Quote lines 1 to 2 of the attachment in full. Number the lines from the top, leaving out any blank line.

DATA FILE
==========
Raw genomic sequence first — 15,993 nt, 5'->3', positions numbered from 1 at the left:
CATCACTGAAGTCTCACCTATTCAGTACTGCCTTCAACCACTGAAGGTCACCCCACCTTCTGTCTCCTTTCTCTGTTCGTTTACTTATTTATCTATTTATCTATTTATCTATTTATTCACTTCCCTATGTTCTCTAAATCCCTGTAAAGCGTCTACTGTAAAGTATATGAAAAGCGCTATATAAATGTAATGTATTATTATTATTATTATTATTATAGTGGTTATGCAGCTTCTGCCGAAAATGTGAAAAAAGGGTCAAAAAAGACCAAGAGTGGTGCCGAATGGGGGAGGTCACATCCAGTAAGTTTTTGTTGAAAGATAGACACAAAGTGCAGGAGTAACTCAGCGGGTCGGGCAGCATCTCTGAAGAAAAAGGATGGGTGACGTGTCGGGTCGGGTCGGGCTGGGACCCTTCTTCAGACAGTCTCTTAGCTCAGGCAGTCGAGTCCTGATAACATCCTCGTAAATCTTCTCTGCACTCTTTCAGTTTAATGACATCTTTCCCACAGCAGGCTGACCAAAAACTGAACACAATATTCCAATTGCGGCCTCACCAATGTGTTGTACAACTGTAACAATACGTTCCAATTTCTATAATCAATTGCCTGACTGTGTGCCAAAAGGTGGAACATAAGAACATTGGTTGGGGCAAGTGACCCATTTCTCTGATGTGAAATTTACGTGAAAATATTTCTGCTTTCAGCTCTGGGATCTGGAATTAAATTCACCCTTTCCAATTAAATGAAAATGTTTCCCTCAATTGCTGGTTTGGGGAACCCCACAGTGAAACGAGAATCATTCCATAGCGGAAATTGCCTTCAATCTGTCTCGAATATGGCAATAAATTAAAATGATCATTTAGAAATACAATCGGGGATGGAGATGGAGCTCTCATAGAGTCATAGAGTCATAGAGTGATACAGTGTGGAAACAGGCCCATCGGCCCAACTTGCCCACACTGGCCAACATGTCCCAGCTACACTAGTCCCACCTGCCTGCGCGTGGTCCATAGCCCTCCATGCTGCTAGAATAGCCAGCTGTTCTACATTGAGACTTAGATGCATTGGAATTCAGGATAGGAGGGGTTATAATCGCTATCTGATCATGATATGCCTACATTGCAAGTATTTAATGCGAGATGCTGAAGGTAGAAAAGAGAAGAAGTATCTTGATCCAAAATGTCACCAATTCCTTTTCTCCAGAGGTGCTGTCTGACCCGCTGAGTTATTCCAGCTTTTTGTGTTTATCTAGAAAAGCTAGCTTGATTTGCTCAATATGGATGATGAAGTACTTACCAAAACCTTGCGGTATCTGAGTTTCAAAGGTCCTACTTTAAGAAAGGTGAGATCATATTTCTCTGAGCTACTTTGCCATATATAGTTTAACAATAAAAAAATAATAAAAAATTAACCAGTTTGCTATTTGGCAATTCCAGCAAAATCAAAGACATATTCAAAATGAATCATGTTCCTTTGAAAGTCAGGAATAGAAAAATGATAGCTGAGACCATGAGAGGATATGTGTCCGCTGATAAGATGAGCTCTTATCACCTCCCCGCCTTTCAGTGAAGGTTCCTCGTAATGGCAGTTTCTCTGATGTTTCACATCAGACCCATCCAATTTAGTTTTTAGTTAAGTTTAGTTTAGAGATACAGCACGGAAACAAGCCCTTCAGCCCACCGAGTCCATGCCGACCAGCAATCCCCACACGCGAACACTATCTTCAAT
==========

Raw genomic sequence first — 15,993 nt, 5'->3', positions numbered from 1 at the left:
CATCACTGAAGTCTCACCTATTCAGTACTGCCTTCAACCACTGAAGGTCACCCCACCTTCTGTCTCCTTTCTCTGTTCGTTTACTTATTTATCTATTTATCTATTTATCTATTTATTCACTTCCCTATGTTCTCTAAATCCCTGTAAAGCGTCTACTGTAAAGTATATGAAAAGCGCTATATAAATGTAATGTATTATTATTATTATTATTATTATAGTGGTTATGCAGCTTCTGCCGAAAATGTGAAAAAAGGGTCAAAAAAGACCAAGAGTGGTGCCGAATGGGGGAGGTCACATCCAGTAAGTTTTTGTTGAAAGATAGACACAAAGTGCAGGAGTAACTCAGCGGGTCGGGCAGCATCTCTGAAGAAAAAGGATGGGTGACGTGTCGGGTCGGGTCGGGCTGGGACCCTTCTTCAGACAGTCTCTTAGCTCAGGCAGTCGAGTCCTGATAACATCCTCGTAAATCTTCTCTGCACTCTTTCAGTTTAATGACATCTTTCCCACAGCAGGCTGACCAAAAACTGAACACAATATTCCAATTGCGGCCTCACCAATGTGTTGTACAACTGTAACAATACGTTCCAATTTCTATAATCAATTGCCTGACTGTGTGCCAAAAGGTGGAACATAAGAACATTGGTTGGGGCAAGTGACCCATTTCTCTGATGTGAAATTTACGTGAAAATATTTCTGCTTTCAGCTCTGGGATCTGGAATTAAATTCACCCTTTCCAATTAAATGAAAATGTTTCCCTCAATTGCTGGTTTGGGGAACCCCACAGTGAAACGAGAATCATTCCATAGCGGAAATTGCCTTCAATCTGTCTCGAATATGGCAATAAATTAAAATGATCATTTAGAAATACAATCGGGGATGGAGATGGAGCTCTCATAGAGTCATAGAGTCATAGAGTGATACAGTGTGGAAACAGGCCCATCGGCCCAACTTGCCCACACTGGCCAACATGTCCCAGCTACACTAGTCCCACCTGCCTGCGCGTGGTCCATAGCCCTCCATGCTGCTAGAATAGCCAGCTGTTCTACATTGAGACTTAGATGCATTGGAATTCAGGATAGGAGGGGTTATAATCGCTATCTGATCATGATATGCCTACATTGCAAGTATTTAATGCGAGATGCTGAAGGTAGAAAAGAGAAGAAGTATCTTGATCCAAAATGTCACCAATTCCTTTTCTCCAGAGGTGCTGTCTGACCCGCTGAGTTATTCCAGCTTTTTGTGTTTATCTAGAAAAGCTAGCTTGATTTGCTCAATATGGATGATGAAGTACTTACCAAAACCTTGCGGTATCTGAGTTTCAAAGGTCCTACTTTAAGAAAGGTGAGATCATATTTCTCTGAGCTACTTTGCCATATATAGTTTAACAATAAAAAAATAATAAAAAATTAACCAGTTTGCTATTTGGCAATTCCAGCAAAATCAAAGACATATTCAAAATGAATCATGTTCCTTTGAAAGTCAGGAATAGAAAAATGATAGCTGAGACCATGAGAGGATATGTGTCCGCTGATAAGATGAGCTCTTATCACCTCCCCGCCTTTCAGTGAAGGTTCCTCGTAATGGCAGTTTCTCTGATGTTTCACATCAGACCCATCCAATTTAGTTTTTAGTTAAGTTTAGTTTAGAGATACAGCACGGAAACAAGCCCTTCAGCCCACCGAGTCCATGCCGACCAGCAATCCCCACACGCGAACACTATCTTCAAT